TWILIGHT OF THE DRAGON by Peter Bourne

TWILIGHT OF THE DRAGON

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KIRKUS REVIEW

It is with a sense of shock that the realization comes over one that the horrors of the Boxer Rebellion are authentic history within this century. The Empress Dowager held China in stranglehold. The Forbidden City was a city within a city, with all extremes of incredible luxury and incredible sordidness. There she held virtual prisoner the dethroned Emperor, feared because he sought relief and reform for his country. The Empress Dowager lived a double role, pretending friendship for the Westerners while plotting their ejection, and secretly encouraging the fanatical Boxers to this end. It is an extraordinary picture and Borune has handled it with fascinating vividness, and thrown into sharp contrast the portrait of the Legation Quarter and the stodgy, naive Westerners, unwilling to face truth -- except for the lustful, blood-thirsty Russian Prince, and a handful of others. With this doubling as stage set, he has told a story of Lady Sweet Virtue, high born Manchu maiden, seized and forcibly made a Second Wife of the Emperor; and of Wen Chin, interpreter, friend of the Americans, who dared anything to be near her; of Randall Lockhart and his rivalry with Prince Igor for the hand of the English Evelyn. Plenty of action and drama, and though the story is a bit contrived, the background provides its own reward. This is Bourne's fifth historical novel. The others have had as setting Haiti, Mexico, Panama.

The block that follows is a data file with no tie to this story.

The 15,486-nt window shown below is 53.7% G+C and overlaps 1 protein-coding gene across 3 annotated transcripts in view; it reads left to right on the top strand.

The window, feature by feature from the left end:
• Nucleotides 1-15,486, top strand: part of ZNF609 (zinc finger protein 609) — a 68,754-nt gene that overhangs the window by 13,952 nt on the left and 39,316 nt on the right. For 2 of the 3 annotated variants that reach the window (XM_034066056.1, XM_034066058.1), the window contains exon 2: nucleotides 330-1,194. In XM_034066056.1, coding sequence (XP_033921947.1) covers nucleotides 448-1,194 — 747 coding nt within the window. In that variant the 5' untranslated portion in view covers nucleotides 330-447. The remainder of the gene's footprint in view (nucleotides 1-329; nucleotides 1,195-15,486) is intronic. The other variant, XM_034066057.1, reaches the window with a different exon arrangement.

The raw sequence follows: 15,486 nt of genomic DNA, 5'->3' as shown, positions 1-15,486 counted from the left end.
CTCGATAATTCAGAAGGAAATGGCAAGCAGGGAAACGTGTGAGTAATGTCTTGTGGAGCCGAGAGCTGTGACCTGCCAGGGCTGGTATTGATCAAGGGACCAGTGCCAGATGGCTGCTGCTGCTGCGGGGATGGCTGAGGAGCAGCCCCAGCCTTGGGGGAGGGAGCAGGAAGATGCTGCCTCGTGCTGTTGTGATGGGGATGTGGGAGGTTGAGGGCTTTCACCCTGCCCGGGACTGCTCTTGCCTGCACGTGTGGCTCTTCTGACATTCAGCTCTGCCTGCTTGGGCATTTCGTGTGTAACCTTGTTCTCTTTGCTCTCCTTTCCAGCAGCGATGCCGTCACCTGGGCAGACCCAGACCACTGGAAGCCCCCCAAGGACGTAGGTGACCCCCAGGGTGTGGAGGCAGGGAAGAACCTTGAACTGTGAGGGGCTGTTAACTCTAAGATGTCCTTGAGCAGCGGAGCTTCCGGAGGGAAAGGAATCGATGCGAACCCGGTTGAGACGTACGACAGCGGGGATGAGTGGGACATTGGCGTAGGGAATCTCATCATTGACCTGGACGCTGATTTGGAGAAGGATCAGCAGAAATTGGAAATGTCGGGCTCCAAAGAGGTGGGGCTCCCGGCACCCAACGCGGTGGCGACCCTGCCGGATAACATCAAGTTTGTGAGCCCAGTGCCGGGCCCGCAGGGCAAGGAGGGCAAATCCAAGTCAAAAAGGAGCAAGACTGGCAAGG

Pub Date: June 28th, 1954
Publisher: Putnam